Rick Ross On Prioritizing Health, Bossing Up and 50 Cent
By Stereo Williams
Rick Ross wants to drop some jewels.
The Miami rap superstar is one of Hip-Hop's most ambitious moguls. He's built his Maybach Music empire from the ground up, and pushed his interests into a myriad of entrepreneurial endeavors and lucrative business partnerships. His new book The Perfect Day To Boss Up illustrates what he's learned as a businessman and he shared with ROCK THE BELLS why he wanted to share his knowledge.
"Once the pandemic came in, I started being on social media more than ever," says Rozay from his Atlanta mansion. "And I'd get four, five questions every day, always the same thing. 90% of them? 'How do you do it?' 'How do I boss up?' I currently got twenty partnerships. In another year, shit, it may be fifty."
For Ross, (born William Leonard Roberts II), the seed was sown early. Even as a youth absorbing Hip-Hop's classic years in real time, as much as he watched the star rocking the mic, he also had his eye on the guy signing the check.
"As much as I loved the game, I was listening to the music, but I was also studying the big boys, like Luke, that was manufacturing and distributing their own music," he recalls. "I was interested in Run-D.M.C., but I was also watching Russell Simmons—more than, I'm sure, the average fan was. I wanted to not only be a part of the music, but the culture, the business. That was just as fun to me as touring; if you was the CEO and you took a youngster off the street and he had a platinum record now. For me, that might be more exciting than on a damn tour."
"As a Black man, just making sure that it's clear to the youngsters what our focus [should be]. What's cool and what's not cool. Make sure youngsters know that knowledge is the ultimate high. I've made poor choices in my past. But you see what we just lost with DMX. We watched that brotha struggle for many years, but I would've never would've thought we'd lose the brotha at such a young age. But we've gotta take and learn from that."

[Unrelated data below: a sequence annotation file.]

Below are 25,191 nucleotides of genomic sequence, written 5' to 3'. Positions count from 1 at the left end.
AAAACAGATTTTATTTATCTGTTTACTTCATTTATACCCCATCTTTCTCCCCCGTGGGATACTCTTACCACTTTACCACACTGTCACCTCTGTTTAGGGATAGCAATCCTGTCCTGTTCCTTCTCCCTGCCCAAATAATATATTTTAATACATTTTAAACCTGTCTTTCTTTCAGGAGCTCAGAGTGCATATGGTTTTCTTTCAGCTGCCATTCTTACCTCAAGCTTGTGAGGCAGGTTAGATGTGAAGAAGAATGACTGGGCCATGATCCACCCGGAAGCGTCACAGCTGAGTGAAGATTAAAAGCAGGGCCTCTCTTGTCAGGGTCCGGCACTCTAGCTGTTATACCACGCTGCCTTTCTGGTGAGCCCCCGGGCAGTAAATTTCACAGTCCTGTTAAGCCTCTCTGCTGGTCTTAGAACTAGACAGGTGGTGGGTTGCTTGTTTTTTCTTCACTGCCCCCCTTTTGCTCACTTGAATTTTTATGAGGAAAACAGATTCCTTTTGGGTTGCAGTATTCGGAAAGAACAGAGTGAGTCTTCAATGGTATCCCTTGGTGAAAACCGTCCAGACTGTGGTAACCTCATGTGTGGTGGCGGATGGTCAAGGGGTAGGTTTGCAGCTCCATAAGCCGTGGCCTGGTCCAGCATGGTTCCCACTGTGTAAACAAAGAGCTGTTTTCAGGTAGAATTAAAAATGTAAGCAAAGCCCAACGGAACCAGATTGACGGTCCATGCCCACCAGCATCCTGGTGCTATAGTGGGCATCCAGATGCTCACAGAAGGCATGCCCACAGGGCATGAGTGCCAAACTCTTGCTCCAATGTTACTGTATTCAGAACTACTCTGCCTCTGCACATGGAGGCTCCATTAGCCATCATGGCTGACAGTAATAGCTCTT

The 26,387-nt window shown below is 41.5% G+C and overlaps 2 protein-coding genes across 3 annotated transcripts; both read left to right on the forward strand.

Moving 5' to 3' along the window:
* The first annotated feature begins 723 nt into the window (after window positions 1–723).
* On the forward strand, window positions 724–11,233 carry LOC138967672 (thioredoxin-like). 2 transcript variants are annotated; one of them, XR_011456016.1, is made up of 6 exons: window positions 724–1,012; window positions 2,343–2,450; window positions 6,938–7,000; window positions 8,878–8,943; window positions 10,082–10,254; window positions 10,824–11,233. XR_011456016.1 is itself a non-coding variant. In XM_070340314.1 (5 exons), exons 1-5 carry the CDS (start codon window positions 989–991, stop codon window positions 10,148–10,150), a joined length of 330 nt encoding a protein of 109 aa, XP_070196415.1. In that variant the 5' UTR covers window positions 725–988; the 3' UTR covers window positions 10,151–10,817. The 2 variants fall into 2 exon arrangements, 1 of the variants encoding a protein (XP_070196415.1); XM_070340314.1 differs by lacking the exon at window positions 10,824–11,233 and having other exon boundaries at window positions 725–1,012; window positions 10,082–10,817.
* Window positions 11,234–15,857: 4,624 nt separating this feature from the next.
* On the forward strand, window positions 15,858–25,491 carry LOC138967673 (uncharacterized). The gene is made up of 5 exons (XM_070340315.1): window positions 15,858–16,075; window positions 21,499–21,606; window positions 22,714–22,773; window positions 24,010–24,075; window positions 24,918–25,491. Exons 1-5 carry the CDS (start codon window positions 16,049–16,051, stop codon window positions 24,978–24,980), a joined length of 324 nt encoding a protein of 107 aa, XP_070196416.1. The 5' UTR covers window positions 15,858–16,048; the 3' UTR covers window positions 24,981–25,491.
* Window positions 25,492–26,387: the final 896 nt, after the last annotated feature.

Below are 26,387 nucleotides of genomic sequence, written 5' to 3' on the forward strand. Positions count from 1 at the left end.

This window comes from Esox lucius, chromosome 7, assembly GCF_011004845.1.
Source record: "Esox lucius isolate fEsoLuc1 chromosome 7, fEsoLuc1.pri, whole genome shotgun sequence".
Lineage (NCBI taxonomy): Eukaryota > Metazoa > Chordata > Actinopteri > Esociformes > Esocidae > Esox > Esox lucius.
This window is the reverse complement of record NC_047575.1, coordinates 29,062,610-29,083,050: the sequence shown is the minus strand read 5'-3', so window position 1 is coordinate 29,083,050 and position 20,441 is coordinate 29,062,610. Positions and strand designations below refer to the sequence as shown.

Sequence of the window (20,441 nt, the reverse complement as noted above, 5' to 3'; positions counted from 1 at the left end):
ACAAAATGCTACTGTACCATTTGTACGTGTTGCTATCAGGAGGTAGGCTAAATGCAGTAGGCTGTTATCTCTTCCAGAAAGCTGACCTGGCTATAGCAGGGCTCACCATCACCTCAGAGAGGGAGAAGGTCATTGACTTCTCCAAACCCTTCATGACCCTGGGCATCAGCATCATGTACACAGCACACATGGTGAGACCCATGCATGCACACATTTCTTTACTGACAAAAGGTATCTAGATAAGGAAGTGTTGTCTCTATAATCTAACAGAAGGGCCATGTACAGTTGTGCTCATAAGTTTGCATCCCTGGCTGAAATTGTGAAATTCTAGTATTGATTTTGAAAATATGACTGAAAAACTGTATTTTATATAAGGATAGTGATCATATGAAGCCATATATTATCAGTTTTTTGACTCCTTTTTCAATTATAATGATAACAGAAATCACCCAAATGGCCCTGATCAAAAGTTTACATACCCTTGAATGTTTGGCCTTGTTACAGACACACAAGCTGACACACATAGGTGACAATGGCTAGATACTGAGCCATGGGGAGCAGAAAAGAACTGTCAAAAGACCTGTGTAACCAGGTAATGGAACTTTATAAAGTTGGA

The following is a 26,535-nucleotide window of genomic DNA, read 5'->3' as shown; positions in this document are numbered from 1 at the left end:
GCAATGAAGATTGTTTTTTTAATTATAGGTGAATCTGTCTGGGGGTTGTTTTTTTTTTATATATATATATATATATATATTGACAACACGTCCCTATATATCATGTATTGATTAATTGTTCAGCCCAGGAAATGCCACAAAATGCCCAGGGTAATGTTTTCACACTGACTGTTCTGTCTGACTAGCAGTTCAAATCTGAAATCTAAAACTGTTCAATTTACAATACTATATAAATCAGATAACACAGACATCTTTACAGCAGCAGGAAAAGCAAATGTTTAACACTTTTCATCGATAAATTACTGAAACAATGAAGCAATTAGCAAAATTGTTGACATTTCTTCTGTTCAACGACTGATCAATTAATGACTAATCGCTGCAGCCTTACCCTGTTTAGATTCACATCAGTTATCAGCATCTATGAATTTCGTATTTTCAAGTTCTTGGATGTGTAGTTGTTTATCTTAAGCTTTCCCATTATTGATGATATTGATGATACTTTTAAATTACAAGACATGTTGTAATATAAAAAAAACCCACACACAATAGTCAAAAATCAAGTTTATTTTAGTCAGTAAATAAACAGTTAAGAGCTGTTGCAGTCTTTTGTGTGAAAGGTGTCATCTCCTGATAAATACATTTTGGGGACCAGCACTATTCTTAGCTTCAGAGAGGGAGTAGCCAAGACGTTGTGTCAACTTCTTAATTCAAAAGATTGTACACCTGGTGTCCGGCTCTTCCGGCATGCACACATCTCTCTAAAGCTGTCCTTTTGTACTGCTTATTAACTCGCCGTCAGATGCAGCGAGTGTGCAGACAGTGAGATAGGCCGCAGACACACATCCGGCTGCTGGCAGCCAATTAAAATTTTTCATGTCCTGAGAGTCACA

"I would've loved to have something from DMX to hold onto after the brotha is gone because I understand how valuable and priceless his wisdom was. We can't get that from nobody else. Can't nobody duplicate the spirit of DMX. So for the brothers who are winning, we've got to drop gems."
Ross is supportive of making sure the public sees Black men climbing the ladder. His feud with 50 Cent is well-documented, and Ross still shrugs off any suggestion that things aren't still frosty between them while acknowledging that success isn't about becoming buddies with everyone.
"He still ridin' in the trunk," Ross says dismissively of 50. "But as a boss, there's no greater feeling than when we you become successful without the help of the fakes or the fake love. These other entertainers are not the priority. Not at all. When you're chasing your dreams, just go hard."
As a matter of fact, Rick Ross believes you should embrace your outsider status early. Or at the very least, let it fuel you as you build yourself up. Don't expect people to support you.
"Whatever it is you're doing, don't expect a lot of love at the beginning," he says.